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An American Sign Language translation of English excerpts taken from Jimmy Carter's "On Human Rights" speech. Translation was prepared by MJ Bienvenu, Patrick Graybill, Dennis Cokely and performed by Patrick Graybill. This is part of the Cokely Parallel Corpus collection. Additional materials are provided here for corpus-based research.
English Source Text
I want to stress again that human rights are not peripheral to the foreign policy of the United States. Our human rights policy is not a decoration. It is not something we’ve adopted to polish up our image abroad or to put a fresh coat of moral paint on the discredited policies of the past. Our pursuit of human rights is part of a broad effort to use our great power and our tremendous influence in the service of creating a better world, a world in which human beings can live in peace, in freedom, and with their basic needs adequately met. Human rights is the soul of our foreign policy. And I say this with assurance, because human rights is the soul of our sense of nationhood. For the most part, other nations are held together by common racial or ethnic ancestry, or by a common creed or religion, or by ancient attachments to the land that go back for centuries of time. Some nations are held together by the forces, implied forces of a tyrannical government. We are different from all of those, and I believe that we in our country are more fortunate. As a people we come from every country and every corner of the earth. We are of many religions and many creeds. We are of every race, every color, every ethnic and cultural background. We are right to be proud of these things and of the richness that lend to the texture of our national life. But they are not the things which unite us as a single people. What unites us—that makes us Americans—is a common belief in peace, in a free society, and a common devotion to the liberties enshrined in our Constitution. That belief and that devotion are the sources of our sense of national community. Uniquely, ours is a nation founded on an idea of human rights. From our own history we know how powerful that idea can be. Next week marks another human rights anniversary—Bill of Rights Day. Our nation was “conceived in liberty,” in Lincoln’s words, but it has taken nearly two centuries for that liberty to approach maturity. For most of the first half of our history, black Americans were denied even the most basic human rights. For most of the first two-thirds of our history, women were excluded from the political process. Their rights and those of native Americans are still not constitutionally guaranteed and enforced. Even freedom of speech has been threatened periodically throughout our history. Only in the last 10 to 12 years have we achieved what Father Hesburgh has called “the legal abandonment of more than three centuries of apartheid.” And the struggle for full human rights for all Americans—black, brown, and white, male and female, rich and poor, is far from over.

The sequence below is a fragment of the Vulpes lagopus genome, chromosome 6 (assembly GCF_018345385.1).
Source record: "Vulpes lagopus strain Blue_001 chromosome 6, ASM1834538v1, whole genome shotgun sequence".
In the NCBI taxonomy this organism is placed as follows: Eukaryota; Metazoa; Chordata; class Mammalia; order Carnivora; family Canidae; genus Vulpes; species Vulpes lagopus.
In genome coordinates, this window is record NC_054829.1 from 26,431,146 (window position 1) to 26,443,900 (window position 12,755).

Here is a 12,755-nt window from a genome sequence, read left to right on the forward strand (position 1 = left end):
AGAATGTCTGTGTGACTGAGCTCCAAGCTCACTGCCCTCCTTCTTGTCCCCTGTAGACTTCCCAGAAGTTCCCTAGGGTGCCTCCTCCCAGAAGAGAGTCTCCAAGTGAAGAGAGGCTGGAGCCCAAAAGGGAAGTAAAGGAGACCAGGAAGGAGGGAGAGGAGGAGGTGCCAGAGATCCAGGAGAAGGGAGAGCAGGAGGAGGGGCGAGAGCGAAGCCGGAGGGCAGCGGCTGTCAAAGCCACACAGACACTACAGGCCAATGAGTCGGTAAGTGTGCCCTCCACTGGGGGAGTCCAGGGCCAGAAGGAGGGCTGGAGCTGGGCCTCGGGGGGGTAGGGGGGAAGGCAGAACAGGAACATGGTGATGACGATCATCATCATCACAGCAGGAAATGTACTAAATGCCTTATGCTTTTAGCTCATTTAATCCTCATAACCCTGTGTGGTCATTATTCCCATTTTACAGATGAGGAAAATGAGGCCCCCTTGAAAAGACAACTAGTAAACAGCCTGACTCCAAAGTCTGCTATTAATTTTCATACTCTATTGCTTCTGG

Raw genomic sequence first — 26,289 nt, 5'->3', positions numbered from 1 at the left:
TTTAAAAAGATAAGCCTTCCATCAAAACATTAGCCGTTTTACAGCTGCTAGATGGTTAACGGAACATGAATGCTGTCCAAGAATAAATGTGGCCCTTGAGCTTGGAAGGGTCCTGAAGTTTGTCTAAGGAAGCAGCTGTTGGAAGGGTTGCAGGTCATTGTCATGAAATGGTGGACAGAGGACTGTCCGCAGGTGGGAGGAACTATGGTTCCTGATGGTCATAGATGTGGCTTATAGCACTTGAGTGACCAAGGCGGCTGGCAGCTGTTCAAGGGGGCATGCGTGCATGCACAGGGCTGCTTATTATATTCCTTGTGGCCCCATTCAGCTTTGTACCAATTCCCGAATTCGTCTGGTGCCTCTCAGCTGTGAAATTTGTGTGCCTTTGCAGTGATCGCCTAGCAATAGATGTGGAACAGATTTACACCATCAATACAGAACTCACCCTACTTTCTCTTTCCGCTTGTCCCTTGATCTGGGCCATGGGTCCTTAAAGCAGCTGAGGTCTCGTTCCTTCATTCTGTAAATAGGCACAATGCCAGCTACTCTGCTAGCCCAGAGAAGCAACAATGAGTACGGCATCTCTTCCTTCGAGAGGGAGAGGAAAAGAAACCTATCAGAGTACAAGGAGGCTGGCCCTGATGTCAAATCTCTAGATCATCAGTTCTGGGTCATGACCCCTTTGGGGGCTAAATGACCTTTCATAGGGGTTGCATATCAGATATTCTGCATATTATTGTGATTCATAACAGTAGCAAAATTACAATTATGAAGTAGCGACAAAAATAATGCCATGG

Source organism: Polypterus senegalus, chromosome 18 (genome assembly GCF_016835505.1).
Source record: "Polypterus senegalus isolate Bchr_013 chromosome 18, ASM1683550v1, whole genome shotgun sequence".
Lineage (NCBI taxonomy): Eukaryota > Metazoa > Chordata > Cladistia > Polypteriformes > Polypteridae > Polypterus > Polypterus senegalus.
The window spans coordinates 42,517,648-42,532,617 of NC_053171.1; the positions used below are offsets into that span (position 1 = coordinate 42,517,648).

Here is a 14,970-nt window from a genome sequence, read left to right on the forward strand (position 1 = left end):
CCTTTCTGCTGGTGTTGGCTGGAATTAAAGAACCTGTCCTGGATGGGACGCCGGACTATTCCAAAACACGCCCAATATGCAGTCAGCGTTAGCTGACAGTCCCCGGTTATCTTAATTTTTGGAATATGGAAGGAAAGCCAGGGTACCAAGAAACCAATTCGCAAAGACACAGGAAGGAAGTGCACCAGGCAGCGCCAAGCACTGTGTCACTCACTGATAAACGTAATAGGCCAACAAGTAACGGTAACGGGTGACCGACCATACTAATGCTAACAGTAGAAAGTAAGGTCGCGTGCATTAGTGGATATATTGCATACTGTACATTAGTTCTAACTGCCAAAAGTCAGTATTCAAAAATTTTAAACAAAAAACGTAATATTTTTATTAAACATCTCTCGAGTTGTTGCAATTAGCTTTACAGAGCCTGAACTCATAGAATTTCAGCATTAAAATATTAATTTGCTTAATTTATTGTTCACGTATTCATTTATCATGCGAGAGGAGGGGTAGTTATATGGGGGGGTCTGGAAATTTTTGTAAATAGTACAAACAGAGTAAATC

American Sign Language, translation, parallel corpus, American political speeches
Language Interpretation and Translation | Linguistics
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Sign Media, Inc. (1994). American freedom speeches (2012 DVD) [Videos containing political speeches and documents translated into American Sign Language]. www.signmedia.com. http://store.signmedia.com/1811.html
Roush, D., & Schilling, A. (2021). The Dennis Cokely American freedom speeches parallel corpus (1.0) [Dataset]. Eastern Kentucky University Libraries. http://encompass.eku.edu/cokely/